The impact of diet change is the focus of the Inuit Health Survey, headed by McGill epidemiologist Grace Egeland. On board the Amundsen icebreaker since Aug. 17, Egeland is leading this comprehensive look at the health and welfare of Inuit in Nunavut, the Northwest Territories and Labrador's Nunatsiavut communities.
Psychologists from McGill, the University of Toronto, Harvard and the University of Hawaii have developed new computerized measures of "executive intelligence" to predict whether job candidates will excel in managerial roles. The research findings, published in the August issue of the Journal of Personality and Social Psychology, demonstrate that those who do exceptionally well at tasks assessing the cognitive functions of the prefrontal cortex -- often labelled the "executive" of the brain -- obtain high ratings of managerial competence from supervisors. Robert Pihl was the researcher involved from McGill.
In the first comprehensive study of clinical-skills exams given to doctors, McGill researcher Robyn Tamblyn showed that poor scores in the communication portion of the test are highly predictive of which new doctors are likely to clash with patients in the future. By evaluating communication skills early on, say the study's authors, physicians and academics can better train and select the next generation of medical professionals.
A McGill study by Guillaume Lucas (now at U de M) and the late Guy Debonnel finds that, in tests on rats, a new class of antidepressants showed dramatically shorter effectiveness times than traditional SSRIs. Lucas said he hopes the finding will spur research into the family of drugs, raising the prospect of faster-acting antidepressants. The study is published in the Sept. 6 issue of the journal Neuron.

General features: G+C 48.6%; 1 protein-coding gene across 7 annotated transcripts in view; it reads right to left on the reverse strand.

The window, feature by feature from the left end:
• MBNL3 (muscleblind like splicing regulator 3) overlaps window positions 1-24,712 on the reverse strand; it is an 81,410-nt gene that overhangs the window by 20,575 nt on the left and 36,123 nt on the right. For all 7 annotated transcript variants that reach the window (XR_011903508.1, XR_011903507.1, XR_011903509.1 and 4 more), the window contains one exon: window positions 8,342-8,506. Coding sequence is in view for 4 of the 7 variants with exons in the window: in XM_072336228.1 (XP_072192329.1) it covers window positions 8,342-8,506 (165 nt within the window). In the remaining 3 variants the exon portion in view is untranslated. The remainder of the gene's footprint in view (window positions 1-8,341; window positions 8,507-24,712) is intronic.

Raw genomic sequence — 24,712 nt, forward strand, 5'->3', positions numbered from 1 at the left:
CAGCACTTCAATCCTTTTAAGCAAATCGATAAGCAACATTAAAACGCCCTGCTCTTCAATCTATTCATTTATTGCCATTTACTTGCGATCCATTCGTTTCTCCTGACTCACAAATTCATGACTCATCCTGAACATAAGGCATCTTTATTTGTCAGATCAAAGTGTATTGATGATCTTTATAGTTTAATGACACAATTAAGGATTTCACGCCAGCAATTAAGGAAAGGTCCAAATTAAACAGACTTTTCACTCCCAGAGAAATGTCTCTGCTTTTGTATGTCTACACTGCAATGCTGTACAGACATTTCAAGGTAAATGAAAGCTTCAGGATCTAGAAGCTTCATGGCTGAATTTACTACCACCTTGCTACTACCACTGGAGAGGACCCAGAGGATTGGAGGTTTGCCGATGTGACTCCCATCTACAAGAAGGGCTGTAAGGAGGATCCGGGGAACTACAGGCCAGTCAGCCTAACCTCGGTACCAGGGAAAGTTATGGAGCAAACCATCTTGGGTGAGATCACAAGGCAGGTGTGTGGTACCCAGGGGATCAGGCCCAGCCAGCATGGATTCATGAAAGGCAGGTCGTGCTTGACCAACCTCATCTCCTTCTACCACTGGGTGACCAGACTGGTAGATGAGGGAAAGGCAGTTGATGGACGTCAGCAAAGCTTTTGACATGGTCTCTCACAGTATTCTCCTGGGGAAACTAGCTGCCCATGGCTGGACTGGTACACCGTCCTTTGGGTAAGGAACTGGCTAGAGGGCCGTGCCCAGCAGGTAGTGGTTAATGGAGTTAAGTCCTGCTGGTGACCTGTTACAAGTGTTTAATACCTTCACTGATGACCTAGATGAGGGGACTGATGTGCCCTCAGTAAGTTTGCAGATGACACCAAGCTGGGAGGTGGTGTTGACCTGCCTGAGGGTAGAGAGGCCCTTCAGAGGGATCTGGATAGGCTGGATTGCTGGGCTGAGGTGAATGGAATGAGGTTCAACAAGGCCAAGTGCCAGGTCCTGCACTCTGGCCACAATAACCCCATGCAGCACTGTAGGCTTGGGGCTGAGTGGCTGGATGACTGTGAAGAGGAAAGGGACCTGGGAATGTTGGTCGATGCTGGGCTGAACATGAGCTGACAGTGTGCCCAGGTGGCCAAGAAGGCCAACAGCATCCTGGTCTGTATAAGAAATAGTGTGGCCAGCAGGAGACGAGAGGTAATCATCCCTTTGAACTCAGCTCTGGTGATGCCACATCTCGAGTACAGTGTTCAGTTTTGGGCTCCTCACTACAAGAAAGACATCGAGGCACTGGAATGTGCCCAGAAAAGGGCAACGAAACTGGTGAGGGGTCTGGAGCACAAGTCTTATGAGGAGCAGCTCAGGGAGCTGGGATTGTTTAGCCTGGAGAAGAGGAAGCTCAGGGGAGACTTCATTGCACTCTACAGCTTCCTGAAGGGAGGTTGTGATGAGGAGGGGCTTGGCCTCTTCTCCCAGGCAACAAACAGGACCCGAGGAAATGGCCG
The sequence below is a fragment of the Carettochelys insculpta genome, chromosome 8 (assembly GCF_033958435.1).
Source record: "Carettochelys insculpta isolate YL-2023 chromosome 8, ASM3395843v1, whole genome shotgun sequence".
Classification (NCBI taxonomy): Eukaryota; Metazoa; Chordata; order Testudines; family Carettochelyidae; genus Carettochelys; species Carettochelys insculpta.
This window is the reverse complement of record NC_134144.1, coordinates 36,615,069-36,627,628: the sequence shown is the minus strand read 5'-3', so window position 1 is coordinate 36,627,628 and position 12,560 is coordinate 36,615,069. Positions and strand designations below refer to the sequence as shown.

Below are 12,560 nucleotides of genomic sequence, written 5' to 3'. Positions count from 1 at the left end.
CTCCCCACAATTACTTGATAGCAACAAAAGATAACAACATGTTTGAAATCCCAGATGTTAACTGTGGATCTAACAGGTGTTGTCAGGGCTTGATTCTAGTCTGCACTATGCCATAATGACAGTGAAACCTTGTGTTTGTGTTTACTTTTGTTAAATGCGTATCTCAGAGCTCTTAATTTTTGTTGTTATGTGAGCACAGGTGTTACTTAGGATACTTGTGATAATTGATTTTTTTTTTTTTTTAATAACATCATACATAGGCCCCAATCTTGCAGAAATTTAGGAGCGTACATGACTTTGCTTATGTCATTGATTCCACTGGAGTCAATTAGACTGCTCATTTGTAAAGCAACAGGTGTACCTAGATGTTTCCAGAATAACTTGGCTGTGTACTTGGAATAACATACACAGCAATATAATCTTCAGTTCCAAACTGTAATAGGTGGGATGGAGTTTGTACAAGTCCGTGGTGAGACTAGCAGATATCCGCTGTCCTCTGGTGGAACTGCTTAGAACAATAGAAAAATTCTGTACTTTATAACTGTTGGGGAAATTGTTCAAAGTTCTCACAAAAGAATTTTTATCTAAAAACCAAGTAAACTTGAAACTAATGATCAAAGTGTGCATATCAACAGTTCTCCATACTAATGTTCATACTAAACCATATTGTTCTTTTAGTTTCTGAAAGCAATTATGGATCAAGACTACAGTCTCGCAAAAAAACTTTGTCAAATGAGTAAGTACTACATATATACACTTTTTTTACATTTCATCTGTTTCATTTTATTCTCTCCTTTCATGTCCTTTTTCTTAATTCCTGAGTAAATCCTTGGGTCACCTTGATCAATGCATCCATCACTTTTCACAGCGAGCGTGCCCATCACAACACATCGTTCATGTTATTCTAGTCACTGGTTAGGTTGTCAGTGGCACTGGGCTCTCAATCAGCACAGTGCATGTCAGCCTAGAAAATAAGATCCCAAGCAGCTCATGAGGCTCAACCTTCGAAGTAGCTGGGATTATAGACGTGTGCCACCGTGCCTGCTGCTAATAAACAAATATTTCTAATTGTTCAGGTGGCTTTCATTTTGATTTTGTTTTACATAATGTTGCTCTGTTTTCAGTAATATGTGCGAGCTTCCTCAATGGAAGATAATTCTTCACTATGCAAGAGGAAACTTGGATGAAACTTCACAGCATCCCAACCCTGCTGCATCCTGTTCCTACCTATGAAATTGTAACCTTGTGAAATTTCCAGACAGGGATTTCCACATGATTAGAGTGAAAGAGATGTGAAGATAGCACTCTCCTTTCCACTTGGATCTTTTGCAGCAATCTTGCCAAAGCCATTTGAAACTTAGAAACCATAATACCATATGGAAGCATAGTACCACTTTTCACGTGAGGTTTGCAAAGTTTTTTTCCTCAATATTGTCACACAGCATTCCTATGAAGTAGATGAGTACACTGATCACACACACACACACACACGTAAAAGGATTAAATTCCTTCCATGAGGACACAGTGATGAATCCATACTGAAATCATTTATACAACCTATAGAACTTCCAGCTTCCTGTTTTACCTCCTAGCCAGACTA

With global biodiversity increasingly at risk, a mechanism like the Intergovernmental Panel on Climate Change is required to monitor the situation, argues Michel Loreau, Canada Research Chair in Theoretical Ecology at McGill and co-chair of the international steering committee of the International Mechanism of Scientific Expertise on Biodiversity (IMoSEB).
Musicians from Mali, Mexico, Canada and the U.S. will meet for the first time later this week to make music together. Their improvisational performance, part of an annual jazz festival, is also the jumping-off point for a multimillion-dollar research project that seeks to understand what happens when a group of people make off-the-cuff music together. Eric Lewis, a McGill philosophy professor and member of the research team, will look at improvisation and its implications for intellectual property law -- a hot issue with the rising use of sampling in music.
The Washington Post caught up with the author of "This Is Your Brain on Music: The Science of a Human Obsession," Daniel Levitin, whose rocking out is now confined to a sax and guitar gig with McGill's "Diminished Faculties."
Need musical accompaniment for the day's dusting? Crank up AC/DC's Back in Black. The advice emerges from a study done by McGill music and psychology professor Daniel Levitin that looks inside the brain to understand not only our emotional responses to music but also explores the physiological reasons for why different types of music suit different activities.
Why does a sweet guitar lick give us goose bumps? The CBC interviews musician, sound engineer, record producer and McGill neuroscientist Daniel Levitin. His bestselling book, This Is Your Brain On Music: The Science of a Human Obsession, comes out in paperback on Aug. 28.